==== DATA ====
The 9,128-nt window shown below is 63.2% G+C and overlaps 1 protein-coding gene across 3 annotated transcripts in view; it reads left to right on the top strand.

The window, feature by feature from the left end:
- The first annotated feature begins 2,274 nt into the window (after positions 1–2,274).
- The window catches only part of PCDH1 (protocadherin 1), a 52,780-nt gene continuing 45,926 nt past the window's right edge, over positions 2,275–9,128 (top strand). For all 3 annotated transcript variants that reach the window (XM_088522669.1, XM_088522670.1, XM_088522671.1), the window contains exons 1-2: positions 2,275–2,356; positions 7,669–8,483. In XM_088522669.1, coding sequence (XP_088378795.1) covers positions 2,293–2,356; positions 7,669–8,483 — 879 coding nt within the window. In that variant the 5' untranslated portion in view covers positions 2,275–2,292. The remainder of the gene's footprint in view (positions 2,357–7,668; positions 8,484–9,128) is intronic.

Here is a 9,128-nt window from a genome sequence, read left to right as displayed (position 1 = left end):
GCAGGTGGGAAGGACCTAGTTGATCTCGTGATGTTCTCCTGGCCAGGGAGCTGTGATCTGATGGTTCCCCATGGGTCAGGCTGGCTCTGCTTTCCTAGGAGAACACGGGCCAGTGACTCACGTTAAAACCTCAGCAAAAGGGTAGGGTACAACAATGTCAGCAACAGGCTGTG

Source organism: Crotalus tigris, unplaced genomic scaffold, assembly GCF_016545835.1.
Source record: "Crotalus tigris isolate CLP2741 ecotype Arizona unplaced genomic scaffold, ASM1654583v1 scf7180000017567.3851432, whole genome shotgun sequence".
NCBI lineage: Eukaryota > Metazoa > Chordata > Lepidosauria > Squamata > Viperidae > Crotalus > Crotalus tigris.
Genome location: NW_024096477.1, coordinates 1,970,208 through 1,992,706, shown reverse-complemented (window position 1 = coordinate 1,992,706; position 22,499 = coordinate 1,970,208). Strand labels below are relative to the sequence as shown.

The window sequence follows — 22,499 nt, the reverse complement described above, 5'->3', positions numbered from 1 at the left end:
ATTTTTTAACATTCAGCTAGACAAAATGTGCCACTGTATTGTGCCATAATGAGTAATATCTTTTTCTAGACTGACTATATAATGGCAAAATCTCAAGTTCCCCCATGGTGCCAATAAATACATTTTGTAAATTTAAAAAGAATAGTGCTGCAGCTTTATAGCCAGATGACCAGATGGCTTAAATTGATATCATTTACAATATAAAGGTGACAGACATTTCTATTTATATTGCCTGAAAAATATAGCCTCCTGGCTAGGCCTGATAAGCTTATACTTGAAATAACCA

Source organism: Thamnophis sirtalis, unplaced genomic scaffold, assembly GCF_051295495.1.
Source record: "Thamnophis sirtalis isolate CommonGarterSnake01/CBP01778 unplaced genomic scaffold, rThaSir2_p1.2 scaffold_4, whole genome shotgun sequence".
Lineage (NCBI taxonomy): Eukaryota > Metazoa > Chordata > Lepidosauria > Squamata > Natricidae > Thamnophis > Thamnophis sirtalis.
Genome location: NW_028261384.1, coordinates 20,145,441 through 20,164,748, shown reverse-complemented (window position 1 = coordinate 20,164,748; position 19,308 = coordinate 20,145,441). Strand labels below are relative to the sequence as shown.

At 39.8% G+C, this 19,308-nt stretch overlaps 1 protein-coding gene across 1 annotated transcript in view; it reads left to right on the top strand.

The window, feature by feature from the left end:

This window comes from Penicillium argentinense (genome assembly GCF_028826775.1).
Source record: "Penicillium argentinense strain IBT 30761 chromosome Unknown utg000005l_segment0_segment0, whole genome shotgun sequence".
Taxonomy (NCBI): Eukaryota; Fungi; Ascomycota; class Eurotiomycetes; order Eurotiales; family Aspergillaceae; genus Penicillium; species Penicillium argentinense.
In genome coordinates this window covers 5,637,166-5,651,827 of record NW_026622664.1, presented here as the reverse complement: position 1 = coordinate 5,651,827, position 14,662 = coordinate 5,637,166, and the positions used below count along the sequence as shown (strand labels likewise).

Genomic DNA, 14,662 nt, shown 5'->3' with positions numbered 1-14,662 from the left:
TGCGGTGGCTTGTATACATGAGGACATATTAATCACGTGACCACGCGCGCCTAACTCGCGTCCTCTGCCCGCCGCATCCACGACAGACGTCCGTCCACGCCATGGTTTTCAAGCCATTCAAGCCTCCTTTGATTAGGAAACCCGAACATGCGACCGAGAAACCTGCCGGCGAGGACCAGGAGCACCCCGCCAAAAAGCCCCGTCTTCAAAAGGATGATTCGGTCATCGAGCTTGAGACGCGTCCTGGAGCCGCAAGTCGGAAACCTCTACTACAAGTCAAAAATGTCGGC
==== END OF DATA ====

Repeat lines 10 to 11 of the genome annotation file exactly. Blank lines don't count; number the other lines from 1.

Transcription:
Genome location: NW_024096477.1, coordinates 1,970,208 through 1,992,706, shown reverse-complemented (window position 1 = coordinate 1,992,706; position 22,499 = coordinate 1,970,208). Strand labels below are relative to the sequence as shown.

The window sequence follows — 22,499 nt, the reverse complement described above, 5'->3', positions numbered from 1 at the left end: